And finally the Windows 7 juggernaut continues unabated. Well, except that according to J. Nicholas Hoover at InformationWeek the U.S. Government isn’t jumping on the bandwagon until the Federal Desktop Core Configuration (FDCC), is finalized for Windows 7.

It may be another six months before agencies can move ahead with Windows 7 deployment because a government-mandated security standard hasn’t been finalized.

The Federal Desktop Core Configuration spells out 300 settings for Windows PCs and laptops, with a goal of making them less vulnerable to hackers and data breaches. FDCC settings exist for Windows XP and Windows Vista, but not yet for Windows 7.

“It will take until spring 2010, at least,” said Ken Page, Microsoft’s FDCC program manager, in a presentation today at Microsoft’s Washington, D.C., office. “This process does not happen fast.”

Oh and there was that little brouhaha over Microsoft snagging some open source code for use in a semi-proprietary licensed tool as reported by Mary Jo Foley at ZDNet. But they’ve fessed up and made it right now. Or at least made it GPL 2.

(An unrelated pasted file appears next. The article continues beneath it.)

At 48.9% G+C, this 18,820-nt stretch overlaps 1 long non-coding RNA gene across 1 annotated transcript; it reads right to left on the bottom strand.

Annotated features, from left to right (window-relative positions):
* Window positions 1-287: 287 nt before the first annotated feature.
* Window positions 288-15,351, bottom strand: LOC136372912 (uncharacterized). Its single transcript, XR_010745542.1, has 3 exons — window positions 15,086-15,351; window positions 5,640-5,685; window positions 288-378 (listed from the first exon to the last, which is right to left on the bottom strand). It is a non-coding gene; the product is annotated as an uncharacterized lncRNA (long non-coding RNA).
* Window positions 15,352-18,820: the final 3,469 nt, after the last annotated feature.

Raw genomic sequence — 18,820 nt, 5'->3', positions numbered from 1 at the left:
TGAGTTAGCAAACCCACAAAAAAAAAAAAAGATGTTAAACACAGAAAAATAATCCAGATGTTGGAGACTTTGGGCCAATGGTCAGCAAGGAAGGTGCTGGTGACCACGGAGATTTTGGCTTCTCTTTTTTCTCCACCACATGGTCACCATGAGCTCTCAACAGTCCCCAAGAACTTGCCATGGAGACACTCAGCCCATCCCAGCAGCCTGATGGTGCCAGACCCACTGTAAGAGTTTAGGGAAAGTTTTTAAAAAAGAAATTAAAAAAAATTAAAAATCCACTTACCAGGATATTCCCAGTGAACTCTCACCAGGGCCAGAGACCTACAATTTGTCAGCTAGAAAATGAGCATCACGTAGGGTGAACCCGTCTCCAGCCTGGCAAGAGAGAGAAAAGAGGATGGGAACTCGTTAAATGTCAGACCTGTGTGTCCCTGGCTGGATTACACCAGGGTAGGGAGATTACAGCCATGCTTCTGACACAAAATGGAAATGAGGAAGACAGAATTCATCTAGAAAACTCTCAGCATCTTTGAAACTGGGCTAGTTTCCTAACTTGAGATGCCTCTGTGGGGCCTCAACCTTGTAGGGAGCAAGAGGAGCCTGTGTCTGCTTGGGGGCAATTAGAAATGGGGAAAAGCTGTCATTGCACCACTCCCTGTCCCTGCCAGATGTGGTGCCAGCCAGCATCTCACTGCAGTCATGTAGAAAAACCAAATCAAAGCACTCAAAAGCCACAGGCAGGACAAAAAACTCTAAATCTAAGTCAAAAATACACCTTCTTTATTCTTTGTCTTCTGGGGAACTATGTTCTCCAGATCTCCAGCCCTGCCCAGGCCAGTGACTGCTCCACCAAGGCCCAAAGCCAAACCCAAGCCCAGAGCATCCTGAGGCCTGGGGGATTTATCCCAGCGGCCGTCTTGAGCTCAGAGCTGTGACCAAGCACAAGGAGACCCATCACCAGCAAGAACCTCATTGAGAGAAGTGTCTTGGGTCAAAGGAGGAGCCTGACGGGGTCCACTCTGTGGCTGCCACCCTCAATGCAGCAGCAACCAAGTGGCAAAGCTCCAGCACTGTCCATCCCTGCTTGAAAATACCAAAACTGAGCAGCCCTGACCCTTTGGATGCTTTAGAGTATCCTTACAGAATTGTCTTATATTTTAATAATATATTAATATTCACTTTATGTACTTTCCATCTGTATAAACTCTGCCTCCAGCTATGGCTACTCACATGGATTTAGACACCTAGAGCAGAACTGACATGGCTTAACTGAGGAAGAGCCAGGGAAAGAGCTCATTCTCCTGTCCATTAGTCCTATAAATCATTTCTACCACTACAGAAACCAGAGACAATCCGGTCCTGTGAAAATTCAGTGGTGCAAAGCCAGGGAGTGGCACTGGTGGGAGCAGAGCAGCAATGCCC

From a November 13 blog posting by Microsoft Open Source Community Manager Peter Galli:

“After looking at the code (within the USB tool) in question, we are now able to confirm this (inclusion of improperly licensed GPL v2 code) was indeed the case, although it was not intentional on our part. While we had contracted with a third party to create the tool, we share responsibility as we did not catch it as part of our code review process. We have furthermore conducted a review of other code provided through the  Microsoft Store and this was the only incident of this sort we could find.”

Galli said Microsoft plans to make the source code and binaries for the Microsoft tool available the week of November 16 under the terms of the General Public License v2 “and are also taking measures to apply what we have learned from this experience for future code reviews we perform.”